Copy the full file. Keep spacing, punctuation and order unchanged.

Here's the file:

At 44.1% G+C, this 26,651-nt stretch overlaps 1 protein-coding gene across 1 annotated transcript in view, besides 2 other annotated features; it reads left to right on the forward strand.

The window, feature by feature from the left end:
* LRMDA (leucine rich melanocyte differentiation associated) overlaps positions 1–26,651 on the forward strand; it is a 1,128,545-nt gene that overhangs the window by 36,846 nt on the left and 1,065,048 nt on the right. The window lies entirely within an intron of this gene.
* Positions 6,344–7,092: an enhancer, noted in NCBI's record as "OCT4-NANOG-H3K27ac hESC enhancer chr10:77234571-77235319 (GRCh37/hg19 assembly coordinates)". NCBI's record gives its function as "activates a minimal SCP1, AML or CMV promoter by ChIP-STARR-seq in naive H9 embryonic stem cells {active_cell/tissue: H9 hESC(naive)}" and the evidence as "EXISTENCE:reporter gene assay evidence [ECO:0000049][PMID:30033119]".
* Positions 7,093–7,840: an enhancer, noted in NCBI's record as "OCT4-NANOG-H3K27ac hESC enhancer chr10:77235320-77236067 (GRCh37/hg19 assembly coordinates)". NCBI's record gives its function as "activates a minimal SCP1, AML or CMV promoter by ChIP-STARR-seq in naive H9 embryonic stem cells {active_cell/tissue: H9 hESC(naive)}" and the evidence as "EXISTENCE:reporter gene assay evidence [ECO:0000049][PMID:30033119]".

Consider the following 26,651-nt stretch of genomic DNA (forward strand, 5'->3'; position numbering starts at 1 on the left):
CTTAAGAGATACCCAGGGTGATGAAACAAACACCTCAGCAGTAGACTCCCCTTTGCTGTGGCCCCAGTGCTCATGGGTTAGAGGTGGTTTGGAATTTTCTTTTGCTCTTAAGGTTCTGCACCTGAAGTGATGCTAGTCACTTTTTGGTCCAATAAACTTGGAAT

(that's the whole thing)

At 44.1% G+C, this 26,651-nt stretch overlaps 1 protein-coding gene across 1 annotated transcript in view, besides 2 other annotated features; it reads left to right on the forward strand.

The window, feature by feature from the left end:
* LRMDA (leucine rich melanocyte differentiation associated) overlaps positions 1–26,651 on the forward strand; it is a 1,128,545-nt gene that overhangs the window by 36,846 nt on the left and 1,065,048 nt on the right. The window lies entirely within an intron of this gene.
* Positions 6,344–7,092: an enhancer, noted in NCBI's record as "OCT4-NANOG-H3K27ac hESC enhancer chr10:77234571-77235319 (GRCh37/hg19 assembly coordinates)". NCBI's record gives its function as "activates a minimal SCP1, AML or CMV promoter by ChIP-STARR-seq in naive H9 embryonic stem cells {active_cell/tissue: H9 hESC(naive)}" and the evidence as "EXISTENCE:reporter gene assay evidence [ECO:0000049][PMID:30033119]".
* Positions 7,093–7,840: an enhancer, noted in NCBI's record as "OCT4-NANOG-H3K27ac hESC enhancer chr10:77235320-77236067 (GRCh37/hg19 assembly coordinates)". NCBI's record gives its function as "activates a minimal SCP1, AML or CMV promoter by ChIP-STARR-seq in naive H9 embryonic stem cells {active_cell/tissue: H9 hESC(naive)}" and the evidence as "EXISTENCE:reporter gene assay evidence [ECO:0000049][PMID:30033119]".

Consider the following 26,651-nt stretch of genomic DNA (forward strand, 5'->3'; position numbering starts at 1 on the left):
CTTAAGAGATACCCAGGGTGATGAAACAAACACCTCAGCAGTAGACTCCCCTTTGCTGTGGCCCCAGTGCTCATGGGTTAGAGGTGGTTTGGAATTTTCTTTTGCTCTTAAGGTTCTGCACCTGAAGTGATGCTAGTCACTTTTTGGTCCAATAAACTTGGAAT